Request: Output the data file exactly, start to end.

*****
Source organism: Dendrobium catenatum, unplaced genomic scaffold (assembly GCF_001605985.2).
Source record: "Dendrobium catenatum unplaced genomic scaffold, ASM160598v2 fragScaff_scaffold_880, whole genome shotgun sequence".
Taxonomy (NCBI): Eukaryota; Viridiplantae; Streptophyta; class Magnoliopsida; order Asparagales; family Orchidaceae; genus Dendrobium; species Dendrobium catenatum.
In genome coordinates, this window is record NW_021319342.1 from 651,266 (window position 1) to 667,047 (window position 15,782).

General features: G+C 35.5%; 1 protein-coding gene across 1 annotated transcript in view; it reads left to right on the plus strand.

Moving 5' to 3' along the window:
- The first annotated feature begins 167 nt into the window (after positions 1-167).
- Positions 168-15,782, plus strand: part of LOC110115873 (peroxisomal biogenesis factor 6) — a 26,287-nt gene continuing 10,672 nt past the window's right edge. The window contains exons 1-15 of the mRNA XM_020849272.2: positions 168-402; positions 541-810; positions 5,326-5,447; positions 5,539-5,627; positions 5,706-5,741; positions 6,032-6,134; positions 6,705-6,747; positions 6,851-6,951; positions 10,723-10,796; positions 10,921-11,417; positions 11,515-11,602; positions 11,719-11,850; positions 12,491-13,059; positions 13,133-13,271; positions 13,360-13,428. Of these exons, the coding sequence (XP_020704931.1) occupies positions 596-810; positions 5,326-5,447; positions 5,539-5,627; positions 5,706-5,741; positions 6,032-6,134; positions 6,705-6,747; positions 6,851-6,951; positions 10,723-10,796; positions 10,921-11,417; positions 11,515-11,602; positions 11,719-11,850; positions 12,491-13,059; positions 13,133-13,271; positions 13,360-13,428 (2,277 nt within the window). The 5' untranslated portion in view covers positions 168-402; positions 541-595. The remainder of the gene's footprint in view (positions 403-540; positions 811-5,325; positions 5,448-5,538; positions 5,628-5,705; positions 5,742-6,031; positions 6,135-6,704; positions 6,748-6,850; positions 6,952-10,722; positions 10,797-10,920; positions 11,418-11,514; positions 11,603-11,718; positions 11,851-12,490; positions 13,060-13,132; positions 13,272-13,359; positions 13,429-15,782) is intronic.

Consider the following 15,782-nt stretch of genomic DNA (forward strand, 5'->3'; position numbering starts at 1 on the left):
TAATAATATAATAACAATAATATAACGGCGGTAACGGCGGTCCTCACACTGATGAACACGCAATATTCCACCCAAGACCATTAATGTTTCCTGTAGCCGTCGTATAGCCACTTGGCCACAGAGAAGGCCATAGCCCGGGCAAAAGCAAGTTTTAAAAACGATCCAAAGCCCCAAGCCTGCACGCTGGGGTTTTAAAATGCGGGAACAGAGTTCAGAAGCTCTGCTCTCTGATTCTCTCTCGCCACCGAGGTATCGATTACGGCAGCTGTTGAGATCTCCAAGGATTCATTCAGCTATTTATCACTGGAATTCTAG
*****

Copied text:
Source organism: Dendrobium catenatum, unplaced genomic scaffold (assembly GCF_001605985.2).
Source record: "Dendrobium catenatum unplaced genomic scaffold, ASM160598v2 fragScaff_scaffold_880, whole genome shotgun sequence".
Taxonomy (NCBI): Eukaryota; Viridiplantae; Streptophyta; class Magnoliopsida; order Asparagales; family Orchidaceae; genus Dendrobium; species Dendrobium catenatum.
In genome coordinates, this window is record NW_021319342.1 from 651,266 (window position 1) to 667,047 (window position 15,782).

General features: G+C 35.5%; 1 protein-coding gene across 1 annotated transcript in view; it reads left to right on the plus strand.

Moving 5' to 3' along the window:
- The first annotated feature begins 167 nt into the window (after positions 1-167).
- Positions 168-15,782, plus strand: part of LOC110115873 (peroxisomal biogenesis factor 6) — a 26,287-nt gene continuing 10,672 nt past the window's right edge. The window contains exons 1-15 of the mRNA XM_020849272.2: positions 168-402; positions 541-810; positions 5,326-5,447; positions 5,539-5,627; positions 5,706-5,741; positions 6,032-6,134; positions 6,705-6,747; positions 6,851-6,951; positions 10,723-10,796; positions 10,921-11,417; positions 11,515-11,602; positions 11,719-11,850; positions 12,491-13,059; positions 13,133-13,271; positions 13,360-13,428. Of these exons, the coding sequence (XP_020704931.1) occupies positions 596-810; positions 5,326-5,447; positions 5,539-5,627; positions 5,706-5,741; positions 6,032-6,134; positions 6,705-6,747; positions 6,851-6,951; positions 10,723-10,796; positions 10,921-11,417; positions 11,515-11,602; positions 11,719-11,850; positions 12,491-13,059; positions 13,133-13,271; positions 13,360-13,428 (2,277 nt within the window). The 5' untranslated portion in view covers positions 168-402; positions 541-595. The remainder of the gene's footprint in view (positions 403-540; positions 811-5,325; positions 5,448-5,538; positions 5,628-5,705; positions 5,742-6,031; positions 6,135-6,704; positions 6,748-6,850; positions 6,952-10,722; positions 10,797-10,920; positions 11,418-11,514; positions 11,603-11,718; positions 11,851-12,490; positions 13,060-13,132; positions 13,272-13,359; positions 13,429-15,782) is intronic.

Consider the following 15,782-nt stretch of genomic DNA (forward strand, 5'->3'; position numbering starts at 1 on the left):
TAATAATATAATAACAATAATATAACGGCGGTAACGGCGGTCCTCACACTGATGAACACGCAATATTCCACCCAAGACCATTAATGTTTCCTGTAGCCGTCGTATAGCCACTTGGCCACAGAGAAGGCCATAGCCCGGGCAAAAGCAAGTTTTAAAAACGATCCAAAGCCCCAAGCCTGCACGCTGGGGTTTTAAAATGCGGGAACAGAGTTCAGAAGCTCTGCTCTCTGATTCTCTCTCGCCACCGAGGTATCGATTACGGCAGCTGTTGAGATCTCCAAGGATTCATTCAGCTATTTATCACTGGAATTCTAG